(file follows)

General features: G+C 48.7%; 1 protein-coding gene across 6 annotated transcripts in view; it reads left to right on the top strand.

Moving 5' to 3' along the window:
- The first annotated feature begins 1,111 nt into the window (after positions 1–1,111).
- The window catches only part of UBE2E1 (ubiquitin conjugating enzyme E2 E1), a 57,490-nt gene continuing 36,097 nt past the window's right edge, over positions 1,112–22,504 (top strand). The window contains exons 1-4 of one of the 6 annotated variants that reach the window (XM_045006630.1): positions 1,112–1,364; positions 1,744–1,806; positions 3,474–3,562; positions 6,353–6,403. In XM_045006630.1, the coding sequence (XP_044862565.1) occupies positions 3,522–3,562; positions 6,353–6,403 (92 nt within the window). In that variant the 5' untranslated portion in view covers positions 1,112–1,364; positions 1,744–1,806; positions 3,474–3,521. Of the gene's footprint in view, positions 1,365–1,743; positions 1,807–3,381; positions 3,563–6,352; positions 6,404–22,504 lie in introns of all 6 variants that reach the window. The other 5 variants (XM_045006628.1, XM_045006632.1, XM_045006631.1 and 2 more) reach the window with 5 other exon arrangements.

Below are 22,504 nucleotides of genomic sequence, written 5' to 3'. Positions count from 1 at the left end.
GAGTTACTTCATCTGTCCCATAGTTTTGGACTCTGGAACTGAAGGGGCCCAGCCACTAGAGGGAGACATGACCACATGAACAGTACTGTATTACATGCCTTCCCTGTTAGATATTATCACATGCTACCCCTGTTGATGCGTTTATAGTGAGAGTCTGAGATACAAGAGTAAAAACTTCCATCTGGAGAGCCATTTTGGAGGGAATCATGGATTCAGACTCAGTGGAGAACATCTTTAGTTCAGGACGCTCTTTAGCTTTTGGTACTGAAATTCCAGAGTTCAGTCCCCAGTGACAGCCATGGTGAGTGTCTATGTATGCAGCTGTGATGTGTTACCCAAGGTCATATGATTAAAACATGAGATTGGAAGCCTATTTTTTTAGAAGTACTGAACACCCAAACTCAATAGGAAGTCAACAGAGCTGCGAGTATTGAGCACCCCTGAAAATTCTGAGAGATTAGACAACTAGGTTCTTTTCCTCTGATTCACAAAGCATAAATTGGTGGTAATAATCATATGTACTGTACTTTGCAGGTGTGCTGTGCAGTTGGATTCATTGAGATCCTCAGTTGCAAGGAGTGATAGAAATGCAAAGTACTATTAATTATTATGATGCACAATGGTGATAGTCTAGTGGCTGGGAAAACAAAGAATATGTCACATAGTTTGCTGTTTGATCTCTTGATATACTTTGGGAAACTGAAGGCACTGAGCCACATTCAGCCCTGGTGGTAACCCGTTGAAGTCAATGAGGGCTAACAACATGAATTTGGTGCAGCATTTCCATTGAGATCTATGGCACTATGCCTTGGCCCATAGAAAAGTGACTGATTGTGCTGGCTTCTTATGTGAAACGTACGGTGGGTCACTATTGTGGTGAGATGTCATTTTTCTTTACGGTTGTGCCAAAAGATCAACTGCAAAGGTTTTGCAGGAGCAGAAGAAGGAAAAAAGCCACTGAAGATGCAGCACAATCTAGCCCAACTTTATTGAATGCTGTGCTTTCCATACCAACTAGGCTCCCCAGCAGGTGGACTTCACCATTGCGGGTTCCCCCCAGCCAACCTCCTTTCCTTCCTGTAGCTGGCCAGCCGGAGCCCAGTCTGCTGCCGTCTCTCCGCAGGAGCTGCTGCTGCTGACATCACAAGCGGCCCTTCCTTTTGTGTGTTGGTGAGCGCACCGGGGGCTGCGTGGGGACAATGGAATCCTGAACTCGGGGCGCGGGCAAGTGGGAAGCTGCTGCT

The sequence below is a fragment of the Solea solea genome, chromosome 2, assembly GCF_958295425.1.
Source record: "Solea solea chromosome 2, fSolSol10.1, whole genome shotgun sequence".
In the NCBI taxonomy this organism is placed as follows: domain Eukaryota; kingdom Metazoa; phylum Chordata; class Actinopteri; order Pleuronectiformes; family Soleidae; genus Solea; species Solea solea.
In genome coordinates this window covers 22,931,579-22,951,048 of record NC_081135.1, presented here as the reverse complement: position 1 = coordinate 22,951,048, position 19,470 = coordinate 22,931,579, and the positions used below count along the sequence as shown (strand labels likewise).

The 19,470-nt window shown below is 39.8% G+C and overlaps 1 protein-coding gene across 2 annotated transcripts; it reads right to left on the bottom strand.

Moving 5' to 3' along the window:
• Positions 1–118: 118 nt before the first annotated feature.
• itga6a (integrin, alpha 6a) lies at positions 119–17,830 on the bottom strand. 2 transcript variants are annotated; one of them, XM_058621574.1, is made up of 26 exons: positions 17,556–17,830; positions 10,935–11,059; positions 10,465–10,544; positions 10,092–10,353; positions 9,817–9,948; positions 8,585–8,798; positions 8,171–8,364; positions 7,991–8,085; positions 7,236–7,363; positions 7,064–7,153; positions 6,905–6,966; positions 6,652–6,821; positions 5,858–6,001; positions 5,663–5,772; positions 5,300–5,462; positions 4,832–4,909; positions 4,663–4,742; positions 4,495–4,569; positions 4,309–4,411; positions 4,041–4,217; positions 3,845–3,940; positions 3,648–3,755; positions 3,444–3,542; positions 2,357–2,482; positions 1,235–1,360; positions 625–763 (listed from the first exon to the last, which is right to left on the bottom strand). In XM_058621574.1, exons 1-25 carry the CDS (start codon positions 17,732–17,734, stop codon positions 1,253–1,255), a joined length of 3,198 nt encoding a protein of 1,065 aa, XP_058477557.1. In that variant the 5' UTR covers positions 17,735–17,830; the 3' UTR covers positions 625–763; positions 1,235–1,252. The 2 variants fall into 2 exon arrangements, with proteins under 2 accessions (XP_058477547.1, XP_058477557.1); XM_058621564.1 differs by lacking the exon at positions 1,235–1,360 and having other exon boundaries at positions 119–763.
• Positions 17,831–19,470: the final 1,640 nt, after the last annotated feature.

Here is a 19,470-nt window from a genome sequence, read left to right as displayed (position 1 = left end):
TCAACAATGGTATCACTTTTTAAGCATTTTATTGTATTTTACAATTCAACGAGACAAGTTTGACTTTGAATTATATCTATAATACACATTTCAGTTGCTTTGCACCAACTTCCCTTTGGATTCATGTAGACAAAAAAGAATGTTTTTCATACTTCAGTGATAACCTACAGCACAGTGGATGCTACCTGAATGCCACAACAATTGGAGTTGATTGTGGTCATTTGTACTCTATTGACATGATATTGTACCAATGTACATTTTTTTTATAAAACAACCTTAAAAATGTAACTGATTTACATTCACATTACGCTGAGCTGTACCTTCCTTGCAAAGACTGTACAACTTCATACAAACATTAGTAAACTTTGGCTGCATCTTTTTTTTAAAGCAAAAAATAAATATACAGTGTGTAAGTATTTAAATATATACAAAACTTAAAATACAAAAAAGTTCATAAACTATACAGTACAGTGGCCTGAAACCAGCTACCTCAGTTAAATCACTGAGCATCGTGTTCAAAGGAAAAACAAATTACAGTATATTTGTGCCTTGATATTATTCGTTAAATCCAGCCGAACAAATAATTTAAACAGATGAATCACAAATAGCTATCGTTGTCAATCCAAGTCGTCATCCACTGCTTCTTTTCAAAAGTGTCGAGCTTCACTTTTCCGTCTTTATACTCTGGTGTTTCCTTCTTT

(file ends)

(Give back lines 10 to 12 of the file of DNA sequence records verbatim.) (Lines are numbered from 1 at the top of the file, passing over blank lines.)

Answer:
In genome coordinates this window covers 22,931,579-22,951,048 of record NC_081135.1, presented here as the reverse complement: position 1 = coordinate 22,951,048, position 19,470 = coordinate 22,931,579, and the positions used below count along the sequence as shown (strand labels likewise).

The 19,470-nt window shown below is 39.8% G+C and overlaps 1 protein-coding gene across 2 annotated transcripts; it reads right to left on the bottom strand.

Moving 5' to 3' along the window: